Email Delegation

One way to delegate something to another associate with a sense of urgency that will keep them on their toes is to get a clear picture of what the given task will entail and the steps to get to the end result. Then, send that request in a series of hurried one line emails such as "check the schedule" and then, a moment later, "draft an email summary once you've checked the schedule" and then “note that the client doesn’t like wordiness” and so on. If you have trouble remembering this strategy, just remember it's like having a live conversation with someone while vomiting.


Off the Hook

It’s pretty stressful when clients email you asking where something is. Luckily, there is a strategy to deal with this email induced stress. Whenever a client requests something of you, simply copy a colleague into the email and say, “My colleague will send.”  It’s generally helpful if the copied colleague knows the client, but copying anyone who will make some attempt to handle the request should ease the burden on you.  When you think about it, the ultimate goal of legal practice should be to get to the point where all you do is spend no more than a couple hours per day copying people into emails.


I worked for a while at a firm that had offices with transparent glass walls. The idea was that the glass would encourage a feeling of openness and collaboration at the firm. Occasionally, one of the newer lawyers would walk straight into a glass wall at full speed, which made a really great sound and would sometimes leave a little skin oil spot at the point of contact. And every once in a while, the force of the impact would cause the glass panel to shatter, covering the hallway with shards. Those were some of my favorite days. 


Sometimes when I have a long night of work ahead of me, I’ll watch montages from Rocky movies to get psyched up. There’s something about seeing Sylvester Stallone get into peak physical condition that makes subsequently sitting in a chair drafting documents and eating take-out way more epic.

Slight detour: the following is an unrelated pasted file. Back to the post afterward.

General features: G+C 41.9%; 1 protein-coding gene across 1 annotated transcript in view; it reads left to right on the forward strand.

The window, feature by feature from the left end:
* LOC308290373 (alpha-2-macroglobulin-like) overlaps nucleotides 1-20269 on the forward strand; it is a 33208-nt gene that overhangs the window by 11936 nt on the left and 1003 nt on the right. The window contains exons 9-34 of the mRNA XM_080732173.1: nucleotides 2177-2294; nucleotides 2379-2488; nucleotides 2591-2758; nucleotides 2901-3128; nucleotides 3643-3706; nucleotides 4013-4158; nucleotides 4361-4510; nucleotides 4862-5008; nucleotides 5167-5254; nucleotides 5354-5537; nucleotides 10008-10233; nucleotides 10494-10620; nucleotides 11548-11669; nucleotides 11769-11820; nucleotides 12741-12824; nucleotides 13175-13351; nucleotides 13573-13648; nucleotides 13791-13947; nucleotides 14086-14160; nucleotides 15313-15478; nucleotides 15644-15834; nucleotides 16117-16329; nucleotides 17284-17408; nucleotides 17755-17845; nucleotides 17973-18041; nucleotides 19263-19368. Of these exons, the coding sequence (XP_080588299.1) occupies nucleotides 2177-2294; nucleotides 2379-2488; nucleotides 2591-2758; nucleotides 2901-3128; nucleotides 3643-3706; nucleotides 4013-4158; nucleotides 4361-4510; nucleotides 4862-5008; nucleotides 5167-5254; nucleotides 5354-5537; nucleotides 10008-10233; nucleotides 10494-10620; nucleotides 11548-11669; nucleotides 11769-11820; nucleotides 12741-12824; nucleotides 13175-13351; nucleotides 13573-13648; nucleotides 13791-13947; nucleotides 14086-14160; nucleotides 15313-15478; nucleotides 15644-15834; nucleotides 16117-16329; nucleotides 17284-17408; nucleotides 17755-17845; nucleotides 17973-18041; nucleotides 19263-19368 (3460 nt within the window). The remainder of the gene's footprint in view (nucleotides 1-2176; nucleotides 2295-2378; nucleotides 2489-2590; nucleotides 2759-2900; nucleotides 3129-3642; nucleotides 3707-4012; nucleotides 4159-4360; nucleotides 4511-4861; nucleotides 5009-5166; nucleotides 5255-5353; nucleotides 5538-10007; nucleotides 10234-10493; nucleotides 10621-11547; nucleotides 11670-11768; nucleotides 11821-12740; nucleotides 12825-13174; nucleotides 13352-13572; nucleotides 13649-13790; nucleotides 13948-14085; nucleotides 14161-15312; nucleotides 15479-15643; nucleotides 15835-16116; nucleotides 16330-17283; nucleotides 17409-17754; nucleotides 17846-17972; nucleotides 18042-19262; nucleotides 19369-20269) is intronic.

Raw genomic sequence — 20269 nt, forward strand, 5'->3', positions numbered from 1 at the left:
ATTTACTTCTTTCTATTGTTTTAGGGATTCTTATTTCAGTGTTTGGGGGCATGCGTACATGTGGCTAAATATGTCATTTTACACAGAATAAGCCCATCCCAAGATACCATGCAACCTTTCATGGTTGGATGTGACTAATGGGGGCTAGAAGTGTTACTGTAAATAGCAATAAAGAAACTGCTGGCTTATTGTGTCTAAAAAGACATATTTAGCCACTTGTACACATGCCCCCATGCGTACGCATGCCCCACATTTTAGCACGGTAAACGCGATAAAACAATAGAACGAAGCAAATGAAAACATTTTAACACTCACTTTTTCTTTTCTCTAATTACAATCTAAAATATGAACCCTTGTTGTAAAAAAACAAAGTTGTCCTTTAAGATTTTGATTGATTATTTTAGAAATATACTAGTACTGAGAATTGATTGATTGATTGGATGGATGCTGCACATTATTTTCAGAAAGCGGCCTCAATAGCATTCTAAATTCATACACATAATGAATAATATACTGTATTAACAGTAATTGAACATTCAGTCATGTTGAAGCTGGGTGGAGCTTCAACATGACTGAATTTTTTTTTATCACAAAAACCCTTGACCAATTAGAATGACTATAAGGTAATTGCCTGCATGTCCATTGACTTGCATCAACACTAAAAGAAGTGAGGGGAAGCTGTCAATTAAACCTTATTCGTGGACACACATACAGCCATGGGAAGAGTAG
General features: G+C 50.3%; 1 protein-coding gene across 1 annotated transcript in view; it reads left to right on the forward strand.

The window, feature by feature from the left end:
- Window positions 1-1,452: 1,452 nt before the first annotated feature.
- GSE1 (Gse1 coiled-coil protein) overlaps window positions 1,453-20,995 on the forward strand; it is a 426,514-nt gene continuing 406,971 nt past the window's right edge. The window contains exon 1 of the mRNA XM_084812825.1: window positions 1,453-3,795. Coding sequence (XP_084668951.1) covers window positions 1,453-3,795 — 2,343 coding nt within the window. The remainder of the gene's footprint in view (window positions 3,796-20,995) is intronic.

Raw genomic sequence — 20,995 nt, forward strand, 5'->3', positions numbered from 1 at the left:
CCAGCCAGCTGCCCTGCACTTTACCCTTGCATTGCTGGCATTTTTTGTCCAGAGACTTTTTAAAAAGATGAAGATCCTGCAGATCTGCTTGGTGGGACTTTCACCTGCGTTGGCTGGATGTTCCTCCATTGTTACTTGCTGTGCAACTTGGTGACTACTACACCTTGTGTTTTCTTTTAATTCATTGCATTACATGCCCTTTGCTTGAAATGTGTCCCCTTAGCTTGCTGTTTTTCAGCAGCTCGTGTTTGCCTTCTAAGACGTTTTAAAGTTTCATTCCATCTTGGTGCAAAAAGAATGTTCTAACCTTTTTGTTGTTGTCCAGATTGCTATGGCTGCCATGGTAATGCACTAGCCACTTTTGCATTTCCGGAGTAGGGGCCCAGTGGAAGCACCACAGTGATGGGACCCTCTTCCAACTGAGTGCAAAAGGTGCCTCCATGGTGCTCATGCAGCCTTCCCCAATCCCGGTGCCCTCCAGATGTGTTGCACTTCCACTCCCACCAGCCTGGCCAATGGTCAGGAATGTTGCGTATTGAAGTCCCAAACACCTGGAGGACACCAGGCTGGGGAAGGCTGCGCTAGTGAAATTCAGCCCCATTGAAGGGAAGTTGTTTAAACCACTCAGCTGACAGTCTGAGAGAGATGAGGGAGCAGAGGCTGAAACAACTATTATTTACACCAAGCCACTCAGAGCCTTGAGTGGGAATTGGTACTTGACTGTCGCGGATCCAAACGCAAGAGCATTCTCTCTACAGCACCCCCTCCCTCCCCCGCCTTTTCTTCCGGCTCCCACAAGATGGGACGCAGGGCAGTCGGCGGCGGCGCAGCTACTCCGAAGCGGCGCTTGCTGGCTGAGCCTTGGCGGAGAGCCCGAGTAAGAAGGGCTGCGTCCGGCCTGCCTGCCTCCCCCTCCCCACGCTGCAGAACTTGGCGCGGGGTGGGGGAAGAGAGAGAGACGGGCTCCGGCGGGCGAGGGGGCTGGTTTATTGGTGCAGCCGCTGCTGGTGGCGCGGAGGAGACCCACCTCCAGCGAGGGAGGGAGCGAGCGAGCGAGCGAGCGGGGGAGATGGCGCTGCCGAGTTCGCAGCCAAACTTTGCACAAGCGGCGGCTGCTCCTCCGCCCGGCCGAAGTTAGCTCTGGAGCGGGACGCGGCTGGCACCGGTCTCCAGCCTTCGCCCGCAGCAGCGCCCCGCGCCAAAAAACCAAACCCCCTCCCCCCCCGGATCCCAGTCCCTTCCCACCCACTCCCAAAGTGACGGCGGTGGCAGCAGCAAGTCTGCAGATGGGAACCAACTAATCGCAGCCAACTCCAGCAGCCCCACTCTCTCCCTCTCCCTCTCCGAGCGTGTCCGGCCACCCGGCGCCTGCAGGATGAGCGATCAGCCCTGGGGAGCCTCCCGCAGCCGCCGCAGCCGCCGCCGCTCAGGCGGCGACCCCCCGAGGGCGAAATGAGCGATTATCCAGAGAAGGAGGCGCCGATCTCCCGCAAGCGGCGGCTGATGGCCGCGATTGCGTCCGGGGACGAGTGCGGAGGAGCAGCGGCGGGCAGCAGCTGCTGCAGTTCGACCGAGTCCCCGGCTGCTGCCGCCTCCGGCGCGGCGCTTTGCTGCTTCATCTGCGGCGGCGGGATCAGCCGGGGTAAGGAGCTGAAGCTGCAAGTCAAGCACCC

Funny Emails

Sometimes you have to be careful when you are attempting to send a funny email. For example, one time I was working on a big transaction at around 2:00 AM.  I was really ready to go home and go to bed and all I needed to do that was to receive a PDF signature page from these lawyers at another firm. When I asked to see the signature page, this young lawyer replied, "I will not release the signature page." I thought that was a little rude but saw this as a chance to score some points with and boost the morale of my own colleagues who were next to me in a conference room also waiting for the stupid signature page. I downloaded a picture of the rude young lawyer and each of his colleagues from the firm's website, copied each of them into the body of an email and wrote underneath the lineup of pictures, "We will not release the signature page". I read it a few times to myself and had a good laugh about it as it made it seem like they were really trying to defend that signature page. I sent the email and then looked at the faces of my colleagues awaiting their amusement at my clever email. Turns out, I accidentally replied all to the whole group including the lawyers I was making fun of. They didn't send over that signature page for a few more hours.